Jay Taylor: Well yes we could, if we were allowed to by law. But we've been disallowed by law to do that. Fiat means by law. We have to use paper money because that's what the government says we have to use. And, of course, Nixon took us off the gold standard in '71.
HAI: The fiat money is the money that the government spends in. But there's a lot of private money. I mean, bank credit is a form of money and all of us use bank credit. So if somebody was willing to take gold for bread or milk in exchange, there's no law that says I can't use that. The point is I think you have a hard time.
Jay Taylor: I think there's tax ramifications though if you do that. If your gold goes up in value, you're taxed on it, and so forth. If your currency goes up in value and it buys more, you're not taxed on it. So there's sort of tax issues.
HAI: You essentially see this still in its early stages? You're saying we're fixing one bubble with a new one that we're creating. Gold's at what right now, $1060? Let's call it $1100. By the way, if you bought gold in the last bull market, you still are not even close to making your money back yet.
Jay Taylor: You're exactly right about that. And I think therein lies one bullish case for gold. I think if you use the government's inflation numbers, you have to get to about $2000 of gold, and I doubt the government's inflation numbers. I think they're understated. I think John Williams of Shadow Stats probably has a better handle on what the real inflation rate is.
But if you take the government's numbers, I guess a lot of people who argue the bearish case for gold say, "See what a bad investment it is? See how bad it is?" Well, I would suggest that part of the reason for that is that there is quite a bit of bank manipulation – central bank, let's say – talking down job owning, selling their gold into the markets at times to try to push the price down.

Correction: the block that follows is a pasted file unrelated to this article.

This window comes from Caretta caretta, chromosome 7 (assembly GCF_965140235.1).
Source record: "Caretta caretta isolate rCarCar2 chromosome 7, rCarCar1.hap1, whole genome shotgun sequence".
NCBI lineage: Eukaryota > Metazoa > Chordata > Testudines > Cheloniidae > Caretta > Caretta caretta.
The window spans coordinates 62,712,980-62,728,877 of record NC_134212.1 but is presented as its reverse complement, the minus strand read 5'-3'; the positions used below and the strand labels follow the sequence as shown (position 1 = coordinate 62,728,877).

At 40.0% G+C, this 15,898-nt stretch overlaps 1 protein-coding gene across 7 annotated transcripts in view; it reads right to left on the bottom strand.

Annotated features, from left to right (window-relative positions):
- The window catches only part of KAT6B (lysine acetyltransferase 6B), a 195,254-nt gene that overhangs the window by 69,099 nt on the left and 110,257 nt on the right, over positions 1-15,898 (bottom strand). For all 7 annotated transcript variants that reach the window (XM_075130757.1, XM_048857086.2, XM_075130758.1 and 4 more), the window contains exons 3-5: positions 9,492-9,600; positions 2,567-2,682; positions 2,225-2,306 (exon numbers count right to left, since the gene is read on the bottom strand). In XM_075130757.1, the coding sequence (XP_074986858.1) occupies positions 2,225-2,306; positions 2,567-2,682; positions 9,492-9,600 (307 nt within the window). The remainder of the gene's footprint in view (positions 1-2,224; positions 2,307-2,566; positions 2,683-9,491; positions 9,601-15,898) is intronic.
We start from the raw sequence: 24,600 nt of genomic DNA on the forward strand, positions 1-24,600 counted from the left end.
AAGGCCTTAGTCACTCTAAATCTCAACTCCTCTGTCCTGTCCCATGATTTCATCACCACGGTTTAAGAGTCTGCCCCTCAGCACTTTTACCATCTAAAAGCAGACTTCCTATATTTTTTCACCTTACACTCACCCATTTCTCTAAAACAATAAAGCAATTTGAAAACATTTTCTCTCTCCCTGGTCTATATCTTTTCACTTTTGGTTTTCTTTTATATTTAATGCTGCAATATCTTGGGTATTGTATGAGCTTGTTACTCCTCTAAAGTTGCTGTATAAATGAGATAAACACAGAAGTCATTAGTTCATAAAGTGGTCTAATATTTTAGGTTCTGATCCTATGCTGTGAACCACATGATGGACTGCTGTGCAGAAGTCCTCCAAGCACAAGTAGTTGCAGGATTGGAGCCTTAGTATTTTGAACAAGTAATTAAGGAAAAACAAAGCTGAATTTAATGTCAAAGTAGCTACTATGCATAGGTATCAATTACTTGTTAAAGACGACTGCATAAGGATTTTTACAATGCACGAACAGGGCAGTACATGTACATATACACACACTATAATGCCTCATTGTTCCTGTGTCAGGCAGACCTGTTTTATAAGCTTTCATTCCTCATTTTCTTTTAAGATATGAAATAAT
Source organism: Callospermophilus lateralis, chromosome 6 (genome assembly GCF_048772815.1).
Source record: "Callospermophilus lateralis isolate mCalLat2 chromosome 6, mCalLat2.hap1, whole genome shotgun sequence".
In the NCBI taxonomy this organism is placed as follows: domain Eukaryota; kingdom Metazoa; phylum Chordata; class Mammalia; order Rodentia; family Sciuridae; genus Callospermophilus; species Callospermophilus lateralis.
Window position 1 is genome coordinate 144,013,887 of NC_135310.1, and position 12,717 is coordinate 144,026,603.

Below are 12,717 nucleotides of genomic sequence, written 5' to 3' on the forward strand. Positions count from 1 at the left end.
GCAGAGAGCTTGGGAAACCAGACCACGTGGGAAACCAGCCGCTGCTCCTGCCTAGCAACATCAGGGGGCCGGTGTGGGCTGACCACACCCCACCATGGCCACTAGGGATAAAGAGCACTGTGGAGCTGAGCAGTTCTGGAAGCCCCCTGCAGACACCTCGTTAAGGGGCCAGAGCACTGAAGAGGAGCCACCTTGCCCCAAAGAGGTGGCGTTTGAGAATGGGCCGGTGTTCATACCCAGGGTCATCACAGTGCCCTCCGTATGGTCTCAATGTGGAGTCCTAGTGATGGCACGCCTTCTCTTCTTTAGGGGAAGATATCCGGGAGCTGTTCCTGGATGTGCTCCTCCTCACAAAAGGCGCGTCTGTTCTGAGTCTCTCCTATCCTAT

Take the Bank of England, for example. The Bank of England, when it started selling gold at $250 or $260 announced to the world that it was going to sell gold in advance. Well, if they wanted to get the maximum price for their gold, they certainly wouldn't have announced ahead of time that they were selling gold, but they did.
There has been a central bank policy, the central bankers do not want gold to gain prominence because if it does, they lose their credibility and the paper loses its credibility. So I think there have been all kinds of games played by central bankers. And Alan Greenspan, in fact, said twice before Congress, central banks stand ready to lease gold in increasing quantities should the price begin to rise. So he was trying to assure people, assure fiat money advocates, that their money was safe.
But in fact, in the longer run, you can't fool Mother Nature. And when you create endless trillions of Dollars to bail out this bank and that bank and this social program and that social program, ultimately the currency loses its value. You can't increase anything by an infinite amount and expect it to retain its value. So it's not that I'm saying gold all of a sudden is worth a lot. I don't believe it is.
HAI: Well, where do you think it's going? You said at least it's got to get back to that inflation-adjusted high of $2000...$2300. In what time frame?
Jay Taylor: I don't even know if it has to get back there. Here's the reason. I think that looking at gold in terms of the Dollar is the wrong way to look at it. I think you need to look at gold in terms of its purchasing power.
Take last fall, for example. Gold rose dramatically in its purchasing power, bought six times more oil than it would have bought before the Lehman Brothers debacle. It bought two or three times more copper; two or three times more the Rogers Raw Material fund. So I think we really need to look at what an ounce of gold will buy. Gold in nominal terms could actually come down from here, I believe.
Jay Taylor: If we had a real deflationary bust like we had last fall or something worse than that – which a few people are suggesting is possible – then in nominal terms, I think gold could actually decrease, but it could actually increase in terms of its purchasing power.